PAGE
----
The world is drowning in plastic debris and Washed Ashore wants to do something about it.
To give you an idea of the scope of the issue, a plastic bag was recently found at the bottom of one of the deepest ocean trenches on Earth and microplastics from polyester and acrylic clothing is now inside almost every living organism sampled.
Microplastics are in our salt, our food, and in us. The Pacific Ocean garbage patch is over twice the size of Texas and eight million metric tons of plastics enter our ocean daily.
Washed Ashore can’t solve the problem on its own. In the short time of its existence the arts group has transformed over 40,000 pounds, or 18 metric tons, of marine debris into works of art shown locally, nationally and globally. For context, it’s estimated that there is 150 million metric tons of plastic in our oceans so the organization has taken 0.000012% of the total plastic out of the environment, which is part of why they are focused on changing people’s behaviors through education, the problem is too big for one small nonprofit to solve.
“It’s not just coming from L.A., it’s flowing down our rivers from inland cities as well. Even if we stop all new plastic from entering the ocean we’ll have enough materials to work with for many years,” said Washed Ashore’s newest Executive Director John Tannous.
Tannous met with Seaside residents, city councilors, environmental and Visitor’s Association representatives on May 7 at the Seaside Brewing Company to showcase the work they’re doing and see if Seaside could be home to a future sculpture. The average cost of a single sculpture can run upwards of $75,000 and Washed Ashore has funding to bring several new sculptures to communities in Oregon.
Creating the sculptures are process intensive. Debris is collected, sifted, sorted, and soaked in vinegar to sanitize the plastic before it’s cut into small enough pieces for the artists to work with. Sculptures are constructed with minimal new materials, no paint, glue or other adhesives.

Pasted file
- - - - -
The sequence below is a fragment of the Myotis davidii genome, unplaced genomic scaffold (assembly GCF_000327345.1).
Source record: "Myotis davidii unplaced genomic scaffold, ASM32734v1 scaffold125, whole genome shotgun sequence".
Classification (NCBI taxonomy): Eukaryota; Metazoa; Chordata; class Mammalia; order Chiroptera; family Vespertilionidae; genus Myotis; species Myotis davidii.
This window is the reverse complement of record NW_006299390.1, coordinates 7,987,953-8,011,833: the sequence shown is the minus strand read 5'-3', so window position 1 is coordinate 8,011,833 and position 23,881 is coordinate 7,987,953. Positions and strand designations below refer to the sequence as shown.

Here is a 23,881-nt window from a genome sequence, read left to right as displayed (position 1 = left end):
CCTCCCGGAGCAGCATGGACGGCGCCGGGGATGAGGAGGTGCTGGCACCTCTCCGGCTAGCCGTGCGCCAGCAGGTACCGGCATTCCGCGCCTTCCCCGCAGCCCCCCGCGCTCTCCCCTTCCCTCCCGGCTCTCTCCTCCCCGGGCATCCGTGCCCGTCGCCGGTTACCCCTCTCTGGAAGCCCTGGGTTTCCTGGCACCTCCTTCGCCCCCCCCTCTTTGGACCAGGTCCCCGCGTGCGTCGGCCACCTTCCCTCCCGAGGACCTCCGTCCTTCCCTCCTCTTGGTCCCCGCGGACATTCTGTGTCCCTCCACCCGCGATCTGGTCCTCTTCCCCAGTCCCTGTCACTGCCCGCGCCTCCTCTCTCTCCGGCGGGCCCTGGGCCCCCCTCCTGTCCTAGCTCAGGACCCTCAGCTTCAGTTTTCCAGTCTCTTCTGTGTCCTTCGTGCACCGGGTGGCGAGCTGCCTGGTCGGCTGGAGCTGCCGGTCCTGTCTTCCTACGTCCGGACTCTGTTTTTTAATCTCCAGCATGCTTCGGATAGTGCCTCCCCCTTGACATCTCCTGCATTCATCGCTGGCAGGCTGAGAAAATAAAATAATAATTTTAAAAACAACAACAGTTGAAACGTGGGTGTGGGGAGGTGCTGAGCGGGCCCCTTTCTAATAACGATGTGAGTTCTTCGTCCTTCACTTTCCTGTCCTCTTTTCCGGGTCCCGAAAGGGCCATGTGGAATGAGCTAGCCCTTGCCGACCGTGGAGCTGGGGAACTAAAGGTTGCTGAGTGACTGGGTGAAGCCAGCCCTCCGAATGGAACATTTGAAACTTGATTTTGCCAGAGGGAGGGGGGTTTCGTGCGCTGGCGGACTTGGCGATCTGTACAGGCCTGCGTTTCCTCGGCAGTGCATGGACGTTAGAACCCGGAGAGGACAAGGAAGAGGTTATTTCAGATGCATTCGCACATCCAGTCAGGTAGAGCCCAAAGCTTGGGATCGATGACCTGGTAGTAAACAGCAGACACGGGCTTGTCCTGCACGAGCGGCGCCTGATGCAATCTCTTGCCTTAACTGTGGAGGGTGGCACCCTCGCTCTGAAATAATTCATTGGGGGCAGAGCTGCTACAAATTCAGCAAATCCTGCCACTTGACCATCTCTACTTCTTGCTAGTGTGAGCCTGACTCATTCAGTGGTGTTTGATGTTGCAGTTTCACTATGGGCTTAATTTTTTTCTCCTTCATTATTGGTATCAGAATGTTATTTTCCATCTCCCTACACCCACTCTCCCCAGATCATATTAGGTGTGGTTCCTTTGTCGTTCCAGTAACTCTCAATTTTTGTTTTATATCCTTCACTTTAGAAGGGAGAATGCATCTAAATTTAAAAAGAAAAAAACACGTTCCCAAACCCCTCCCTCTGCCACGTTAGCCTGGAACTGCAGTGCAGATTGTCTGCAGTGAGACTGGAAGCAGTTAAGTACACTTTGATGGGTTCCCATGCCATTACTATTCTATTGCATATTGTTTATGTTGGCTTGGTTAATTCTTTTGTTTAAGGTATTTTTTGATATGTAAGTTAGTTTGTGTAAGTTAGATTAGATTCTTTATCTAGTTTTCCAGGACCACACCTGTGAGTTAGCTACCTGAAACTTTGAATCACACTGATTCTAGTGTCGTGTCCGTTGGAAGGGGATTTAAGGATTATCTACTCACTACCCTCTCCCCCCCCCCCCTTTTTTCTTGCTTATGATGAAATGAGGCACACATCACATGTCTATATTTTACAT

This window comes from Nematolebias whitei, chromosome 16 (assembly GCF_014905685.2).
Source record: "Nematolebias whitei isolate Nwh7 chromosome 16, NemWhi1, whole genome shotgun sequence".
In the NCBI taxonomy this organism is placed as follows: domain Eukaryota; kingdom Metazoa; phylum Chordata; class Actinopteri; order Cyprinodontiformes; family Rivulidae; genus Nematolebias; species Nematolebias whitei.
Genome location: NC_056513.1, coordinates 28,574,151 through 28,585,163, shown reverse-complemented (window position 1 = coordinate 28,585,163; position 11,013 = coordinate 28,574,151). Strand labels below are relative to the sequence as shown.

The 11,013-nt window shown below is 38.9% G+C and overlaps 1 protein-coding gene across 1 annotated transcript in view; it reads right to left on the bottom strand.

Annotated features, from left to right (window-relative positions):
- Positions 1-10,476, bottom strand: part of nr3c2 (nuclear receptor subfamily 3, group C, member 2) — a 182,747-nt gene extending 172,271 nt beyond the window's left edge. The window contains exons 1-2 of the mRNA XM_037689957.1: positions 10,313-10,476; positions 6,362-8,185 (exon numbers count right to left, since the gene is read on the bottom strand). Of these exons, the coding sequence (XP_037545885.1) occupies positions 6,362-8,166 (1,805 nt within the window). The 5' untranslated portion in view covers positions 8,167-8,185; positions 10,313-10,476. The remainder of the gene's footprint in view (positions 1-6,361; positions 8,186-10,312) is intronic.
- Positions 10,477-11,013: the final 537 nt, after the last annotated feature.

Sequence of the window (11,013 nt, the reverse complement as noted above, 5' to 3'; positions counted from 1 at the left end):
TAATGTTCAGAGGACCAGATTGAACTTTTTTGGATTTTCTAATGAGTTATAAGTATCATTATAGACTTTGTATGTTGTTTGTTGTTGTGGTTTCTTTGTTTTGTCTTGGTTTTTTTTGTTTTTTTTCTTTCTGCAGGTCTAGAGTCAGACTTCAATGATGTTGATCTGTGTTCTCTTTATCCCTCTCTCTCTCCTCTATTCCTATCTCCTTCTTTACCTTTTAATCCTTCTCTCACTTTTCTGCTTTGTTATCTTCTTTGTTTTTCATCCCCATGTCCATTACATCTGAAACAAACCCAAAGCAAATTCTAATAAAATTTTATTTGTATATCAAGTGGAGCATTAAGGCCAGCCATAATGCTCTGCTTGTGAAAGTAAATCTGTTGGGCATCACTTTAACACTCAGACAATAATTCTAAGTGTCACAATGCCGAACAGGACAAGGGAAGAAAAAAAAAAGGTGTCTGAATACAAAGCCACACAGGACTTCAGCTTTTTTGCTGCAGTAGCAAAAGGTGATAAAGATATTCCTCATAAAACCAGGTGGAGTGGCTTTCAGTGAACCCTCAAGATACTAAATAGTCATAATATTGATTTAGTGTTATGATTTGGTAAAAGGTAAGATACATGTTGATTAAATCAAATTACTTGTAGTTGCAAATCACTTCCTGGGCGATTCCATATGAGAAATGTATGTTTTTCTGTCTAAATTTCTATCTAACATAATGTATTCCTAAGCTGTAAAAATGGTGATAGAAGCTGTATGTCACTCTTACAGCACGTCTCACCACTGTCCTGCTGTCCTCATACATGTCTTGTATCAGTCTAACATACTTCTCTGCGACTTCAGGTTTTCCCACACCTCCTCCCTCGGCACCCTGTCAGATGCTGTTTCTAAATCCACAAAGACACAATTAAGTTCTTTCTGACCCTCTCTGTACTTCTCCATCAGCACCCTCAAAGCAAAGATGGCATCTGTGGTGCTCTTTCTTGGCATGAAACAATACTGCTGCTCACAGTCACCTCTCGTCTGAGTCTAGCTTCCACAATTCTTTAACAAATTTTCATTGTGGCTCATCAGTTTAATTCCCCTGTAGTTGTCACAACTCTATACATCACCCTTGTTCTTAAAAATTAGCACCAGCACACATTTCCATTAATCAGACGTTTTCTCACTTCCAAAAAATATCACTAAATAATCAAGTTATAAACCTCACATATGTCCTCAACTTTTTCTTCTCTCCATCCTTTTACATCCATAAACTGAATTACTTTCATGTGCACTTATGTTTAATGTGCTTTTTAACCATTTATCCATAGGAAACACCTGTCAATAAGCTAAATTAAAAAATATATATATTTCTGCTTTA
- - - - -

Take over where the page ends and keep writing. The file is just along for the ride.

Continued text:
The creation of the sculpture is designed and created collaboratively with the featured artist-in-residence doing most of the detail work, and three full time artists and volunteers puzzle piecing bits of plastic together to make components of the larger work such as individual feathers.
The final sculptures are massive with bases often over 100 square feet and steel frames 11 feet tall. Earlier pieces were initially constructed on found objects such as buoys but degradation and weathering lead to collapse so Washed Ashore shifted to a more permanent steel frame for durability. From a distance, the sculptures resemble beautiful, traditional depictions of local sea life such as puffins, polar bears, and sharks but upon closer inspection it’s easy to see the flip flops, plastic tubing, and rubber ties that comprise the larger image.
“Visibility is important, we’re using great art to educate people about plastic in the ocean,” Tannous said. “We want to inspire others first and foremost.”
But the art still needs to look like the material that it is to meet their mission of reducing plastic consumption. They don’t want the work to look “like a hunk of junk” but still be visually attractive so that the communities where the sculptures are installed are proud to have them on display.
“If we just did abstract art people wouldn’t know what the materials are,” Tannous said during the Seaside presentation. They can see recognizable pieces of plastic they use in their lives.”
Washed Ashore is aware that the concept of marine debris art isn’t new and they don’t hold any proprietary rights over the beach plastic model.
The nonprofit started in Coos Bay after Oregon artist Angela Haseltine Pozzi unexpectedly lost her husband to a brain tumor. As part of her grieving process she would walk the local beaches looking for solace in the steady rhythm of the crashing waves.
Instead, she found what many have come to think of as commonplace, endless bits of beach plastic.
Haseltine Pozzi started collecting the bits of crumbled bottles, baby toys, machinery, and amassed a pile so large that she was inspired to create art. Shortly thereafter the nonprofit Washed Ashore was founded to generate a larger public interest in solving what has become one of our time’s most pressing issues.
Seaside might be the latest location for one of these sculptures. The location of the new sculptures is dependent on a few factors including community support and visibility. After all the purpose of the organization is to increase awareness regarding the extent of the problem of marine debris with the goal of eventually changing behaviors.
“We want to spark change,” he said. It happened one piece of plastic at a time, eventually the tide will turn.”